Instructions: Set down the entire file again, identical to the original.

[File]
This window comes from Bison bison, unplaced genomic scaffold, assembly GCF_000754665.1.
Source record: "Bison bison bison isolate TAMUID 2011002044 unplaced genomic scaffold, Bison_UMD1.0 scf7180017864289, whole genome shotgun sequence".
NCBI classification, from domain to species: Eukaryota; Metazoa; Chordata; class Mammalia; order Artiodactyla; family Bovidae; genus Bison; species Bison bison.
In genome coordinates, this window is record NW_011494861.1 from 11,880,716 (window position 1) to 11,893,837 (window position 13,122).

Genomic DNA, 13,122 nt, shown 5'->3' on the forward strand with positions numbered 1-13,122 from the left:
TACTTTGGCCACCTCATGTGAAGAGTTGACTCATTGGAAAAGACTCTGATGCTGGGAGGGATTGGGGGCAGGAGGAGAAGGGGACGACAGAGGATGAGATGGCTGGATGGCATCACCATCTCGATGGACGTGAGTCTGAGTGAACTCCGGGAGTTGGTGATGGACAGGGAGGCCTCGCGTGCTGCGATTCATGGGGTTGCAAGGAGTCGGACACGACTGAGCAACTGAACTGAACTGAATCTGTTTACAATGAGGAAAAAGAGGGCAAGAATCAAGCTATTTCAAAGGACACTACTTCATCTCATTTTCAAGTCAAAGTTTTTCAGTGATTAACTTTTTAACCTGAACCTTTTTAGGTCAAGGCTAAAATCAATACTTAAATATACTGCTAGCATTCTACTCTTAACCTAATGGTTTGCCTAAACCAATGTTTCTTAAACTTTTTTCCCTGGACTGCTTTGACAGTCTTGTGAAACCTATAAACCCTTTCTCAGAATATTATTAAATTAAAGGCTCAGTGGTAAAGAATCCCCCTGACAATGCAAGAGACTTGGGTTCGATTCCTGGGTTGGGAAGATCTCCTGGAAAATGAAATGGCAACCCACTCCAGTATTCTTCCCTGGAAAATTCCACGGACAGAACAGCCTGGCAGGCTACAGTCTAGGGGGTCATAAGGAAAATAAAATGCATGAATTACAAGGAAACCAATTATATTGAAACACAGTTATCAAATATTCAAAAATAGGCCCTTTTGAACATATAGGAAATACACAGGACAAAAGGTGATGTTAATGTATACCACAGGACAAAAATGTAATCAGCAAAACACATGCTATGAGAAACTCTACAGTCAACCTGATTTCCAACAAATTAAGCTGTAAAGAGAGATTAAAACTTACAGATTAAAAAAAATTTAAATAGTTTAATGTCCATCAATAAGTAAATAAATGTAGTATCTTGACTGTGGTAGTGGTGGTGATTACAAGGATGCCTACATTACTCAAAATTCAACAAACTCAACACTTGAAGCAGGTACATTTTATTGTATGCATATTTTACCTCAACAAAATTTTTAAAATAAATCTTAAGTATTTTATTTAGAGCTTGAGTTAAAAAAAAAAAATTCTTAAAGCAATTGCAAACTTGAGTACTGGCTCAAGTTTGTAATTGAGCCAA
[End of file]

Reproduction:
This window comes from Bison bison, unplaced genomic scaffold, assembly GCF_000754665.1.
Source record: "Bison bison bison isolate TAMUID 2011002044 unplaced genomic scaffold, Bison_UMD1.0 scf7180017864289, whole genome shotgun sequence".
NCBI classification, from domain to species: Eukaryota; Metazoa; Chordata; class Mammalia; order Artiodactyla; family Bovidae; genus Bison; species Bison bison.
In genome coordinates, this window is record NW_011494861.1 from 11,880,716 (window position 1) to 11,893,837 (window position 13,122).

Genomic DNA, 13,122 nt, shown 5'->3' on the forward strand with positions numbered 1-13,122 from the left:
TACTTTGGCCACCTCATGTGAAGAGTTGACTCATTGGAAAAGACTCTGATGCTGGGAGGGATTGGGGGCAGGAGGAGAAGGGGACGACAGAGGATGAGATGGCTGGATGGCATCACCATCTCGATGGACGTGAGTCTGAGTGAACTCCGGGAGTTGGTGATGGACAGGGAGGCCTCGCGTGCTGCGATTCATGGGGTTGCAAGGAGTCGGACACGACTGAGCAACTGAACTGAACTGAATCTGTTTACAATGAGGAAAAAGAGGGCAAGAATCAAGCTATTTCAAAGGACACTACTTCATCTCATTTTCAAGTCAAAGTTTTTCAGTGATTAACTTTTTAACCTGAACCTTTTTAGGTCAAGGCTAAAATCAATACTTAAATATACTGCTAGCATTCTACTCTTAACCTAATGGTTTGCCTAAACCAATGTTTCTTAAACTTTTTTCCCTGGACTGCTTTGACAGTCTTGTGAAACCTATAAACCCTTTCTCAGAATATTATTAAATTAAAGGCTCAGTGGTAAAGAATCCCCCTGACAATGCAAGAGACTTGGGTTCGATTCCTGGGTTGGGAAGATCTCCTGGAAAATGAAATGGCAACCCACTCCAGTATTCTTCCCTGGAAAATTCCACGGACAGAACAGCCTGGCAGGCTACAGTCTAGGGGGTCATAAGGAAAATAAAATGCATGAATTACAAGGAAACCAATTATATTGAAACACAGTTATCAAATATTCAAAAATAGGCCCTTTTGAACATATAGGAAATACACAGGACAAAAGGTGATGTTAATGTATACCACAGGACAAAAATGTAATCAGCAAAACACATGCTATGAGAAACTCTACAGTCAACCTGATTTCCAACAAATTAAGCTGTAAAGAGAGATTAAAACTTACAGATTAAAAAAAATTTAAATAGTTTAATGTCCATCAATAAGTAAATAAATGTAGTATCTTGACTGTGGTAGTGGTGGTGATTACAAGGATGCCTACATTACTCAAAATTCAACAAACTCAACACTTGAAGCAGGTACATTTTATTGTATGCATATTTTACCTCAACAAAATTTTTAAAATAAATCTTAAGTATTTTATTTAGAGCTTGAGTTAAAAAAAAAAAATTCTTAAAGCAATTGCAAACTTGAGTACTGGCTCAAGTTTGTAATTGAGCCAA